The room, like all hotel rooms, was a desolate place, notwithstanding its one or two elaborate pieces of furniture, its fine carpet, and its easy chair. It had a distinctly homeless quality. Bradley sat down in the big chair before the fire, and took time to think it all over. He was really here as a legislator for a great State. The responsibility and honor of the position came upon him strongly as he sat there alone in this great hotel looking at the fire. That he, of all the men in his county, should have been selected for this office, was magnificent. He drew a long sigh, and said inwardly:

"I'll be true to my trust." And he meant, in addition, to be so dignified and serious that he would not seem young to the other legislators.

He was reading, from a little frame on the wall, the rules of the house when the boy knocked on the door, and started away toward the fire so that the boy should not suspect what he had been doing. He returned to the reading, however, after the boy had gone out. He read "Don't Blow out the Gas," without feeling it an impertinence, and went over to read the code of signals posted above the bell punch.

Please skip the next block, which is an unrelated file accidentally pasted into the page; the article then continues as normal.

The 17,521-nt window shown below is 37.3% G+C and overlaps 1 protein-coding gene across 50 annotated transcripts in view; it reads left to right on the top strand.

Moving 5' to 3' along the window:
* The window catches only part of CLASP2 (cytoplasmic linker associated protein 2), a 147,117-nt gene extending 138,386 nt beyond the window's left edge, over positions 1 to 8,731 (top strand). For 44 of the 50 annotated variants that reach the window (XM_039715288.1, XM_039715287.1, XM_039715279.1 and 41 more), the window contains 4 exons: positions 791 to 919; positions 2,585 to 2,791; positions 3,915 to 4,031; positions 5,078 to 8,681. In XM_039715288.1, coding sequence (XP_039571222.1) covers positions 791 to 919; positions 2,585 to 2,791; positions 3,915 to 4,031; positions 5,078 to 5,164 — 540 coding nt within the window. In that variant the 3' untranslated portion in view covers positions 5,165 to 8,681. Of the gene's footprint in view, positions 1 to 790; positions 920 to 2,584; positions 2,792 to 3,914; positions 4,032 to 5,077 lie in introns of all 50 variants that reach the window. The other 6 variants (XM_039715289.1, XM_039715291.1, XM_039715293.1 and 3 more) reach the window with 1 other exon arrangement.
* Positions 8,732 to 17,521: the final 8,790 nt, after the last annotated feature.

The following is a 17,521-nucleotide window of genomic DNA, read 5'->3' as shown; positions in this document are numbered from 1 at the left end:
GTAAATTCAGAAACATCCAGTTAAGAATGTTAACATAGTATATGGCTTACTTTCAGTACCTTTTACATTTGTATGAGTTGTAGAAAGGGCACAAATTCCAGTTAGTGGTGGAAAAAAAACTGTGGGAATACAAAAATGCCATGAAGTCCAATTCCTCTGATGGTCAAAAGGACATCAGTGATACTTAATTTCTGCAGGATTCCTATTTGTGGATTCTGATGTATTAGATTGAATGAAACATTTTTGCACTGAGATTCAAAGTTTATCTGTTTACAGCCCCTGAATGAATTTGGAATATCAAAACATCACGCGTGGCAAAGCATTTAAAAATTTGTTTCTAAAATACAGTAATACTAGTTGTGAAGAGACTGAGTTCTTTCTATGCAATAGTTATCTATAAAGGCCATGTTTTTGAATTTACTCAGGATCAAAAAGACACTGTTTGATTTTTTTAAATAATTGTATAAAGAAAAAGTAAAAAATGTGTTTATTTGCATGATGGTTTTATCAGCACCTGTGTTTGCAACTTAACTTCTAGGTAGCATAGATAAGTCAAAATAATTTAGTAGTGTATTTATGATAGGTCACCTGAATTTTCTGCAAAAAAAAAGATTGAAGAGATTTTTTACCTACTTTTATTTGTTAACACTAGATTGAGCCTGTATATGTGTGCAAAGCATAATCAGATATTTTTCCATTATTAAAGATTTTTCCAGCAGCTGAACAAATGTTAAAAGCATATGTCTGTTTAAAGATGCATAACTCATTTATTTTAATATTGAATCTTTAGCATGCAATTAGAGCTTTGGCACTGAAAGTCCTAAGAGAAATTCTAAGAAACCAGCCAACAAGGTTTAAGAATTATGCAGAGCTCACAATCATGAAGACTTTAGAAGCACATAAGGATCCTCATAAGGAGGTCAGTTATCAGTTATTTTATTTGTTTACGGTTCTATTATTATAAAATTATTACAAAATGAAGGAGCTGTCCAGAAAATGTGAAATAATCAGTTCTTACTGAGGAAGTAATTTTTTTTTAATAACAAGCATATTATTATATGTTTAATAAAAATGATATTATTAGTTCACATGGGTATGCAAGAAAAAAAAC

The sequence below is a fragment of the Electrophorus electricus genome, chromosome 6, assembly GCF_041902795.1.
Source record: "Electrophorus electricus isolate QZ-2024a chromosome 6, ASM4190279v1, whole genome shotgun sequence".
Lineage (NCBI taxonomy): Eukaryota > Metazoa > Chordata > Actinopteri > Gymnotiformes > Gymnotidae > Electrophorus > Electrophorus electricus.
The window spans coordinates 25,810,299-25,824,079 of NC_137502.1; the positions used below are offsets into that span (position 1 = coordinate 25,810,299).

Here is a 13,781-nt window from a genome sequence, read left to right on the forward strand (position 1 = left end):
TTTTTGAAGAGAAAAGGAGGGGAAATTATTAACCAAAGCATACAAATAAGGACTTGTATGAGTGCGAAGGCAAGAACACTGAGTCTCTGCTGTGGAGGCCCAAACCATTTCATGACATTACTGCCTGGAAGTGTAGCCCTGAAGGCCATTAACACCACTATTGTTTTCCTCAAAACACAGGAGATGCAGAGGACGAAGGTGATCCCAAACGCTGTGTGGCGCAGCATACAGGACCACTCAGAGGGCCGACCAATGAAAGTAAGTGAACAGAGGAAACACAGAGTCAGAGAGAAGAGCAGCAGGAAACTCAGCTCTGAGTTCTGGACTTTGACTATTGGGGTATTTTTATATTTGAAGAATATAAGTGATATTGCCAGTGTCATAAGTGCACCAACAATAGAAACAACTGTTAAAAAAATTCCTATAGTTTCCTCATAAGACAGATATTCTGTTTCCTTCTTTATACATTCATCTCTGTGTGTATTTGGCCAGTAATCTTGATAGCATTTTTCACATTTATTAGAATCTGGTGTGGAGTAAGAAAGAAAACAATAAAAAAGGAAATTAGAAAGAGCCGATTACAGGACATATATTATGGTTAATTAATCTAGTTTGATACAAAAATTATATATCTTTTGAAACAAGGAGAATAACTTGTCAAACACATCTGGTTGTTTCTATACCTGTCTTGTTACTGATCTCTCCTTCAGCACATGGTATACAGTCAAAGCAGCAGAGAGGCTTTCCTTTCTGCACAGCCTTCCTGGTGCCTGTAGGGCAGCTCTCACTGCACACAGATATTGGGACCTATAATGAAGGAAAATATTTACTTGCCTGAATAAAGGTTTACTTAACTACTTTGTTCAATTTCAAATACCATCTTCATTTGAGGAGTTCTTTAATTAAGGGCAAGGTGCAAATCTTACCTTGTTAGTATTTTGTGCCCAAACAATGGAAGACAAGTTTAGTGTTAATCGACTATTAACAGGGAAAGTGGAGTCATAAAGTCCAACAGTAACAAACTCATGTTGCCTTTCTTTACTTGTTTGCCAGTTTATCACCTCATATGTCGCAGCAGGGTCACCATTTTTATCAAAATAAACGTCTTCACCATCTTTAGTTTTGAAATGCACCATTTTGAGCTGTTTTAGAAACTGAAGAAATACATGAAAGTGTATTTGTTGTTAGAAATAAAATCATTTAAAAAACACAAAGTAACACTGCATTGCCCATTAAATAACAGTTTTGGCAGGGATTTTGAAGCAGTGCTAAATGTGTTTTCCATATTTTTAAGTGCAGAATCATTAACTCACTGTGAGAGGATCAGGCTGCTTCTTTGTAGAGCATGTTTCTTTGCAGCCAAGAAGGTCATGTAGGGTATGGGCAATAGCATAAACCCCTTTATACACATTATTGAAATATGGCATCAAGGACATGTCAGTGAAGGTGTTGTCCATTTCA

RING ONCE FOR BELL BOY.
RING TWICE FOR ICE WATER.
RING THREE FOR FIRE.
RING FOUR FOR CHAMBERMAID.


His mind went off in a pursuit of trivial matters concerning this code. What would happen if he rang three times--which he thought stood for alarm of fire. In imagination he heard the outcries throughout the various floors and rooms of the house. Then his mind went back to the fact that the boy was not allowed to ride in the elevator. He wondered if this touch of southern feeling would ever get any farther north. For the first time in his life he had met the question of caste.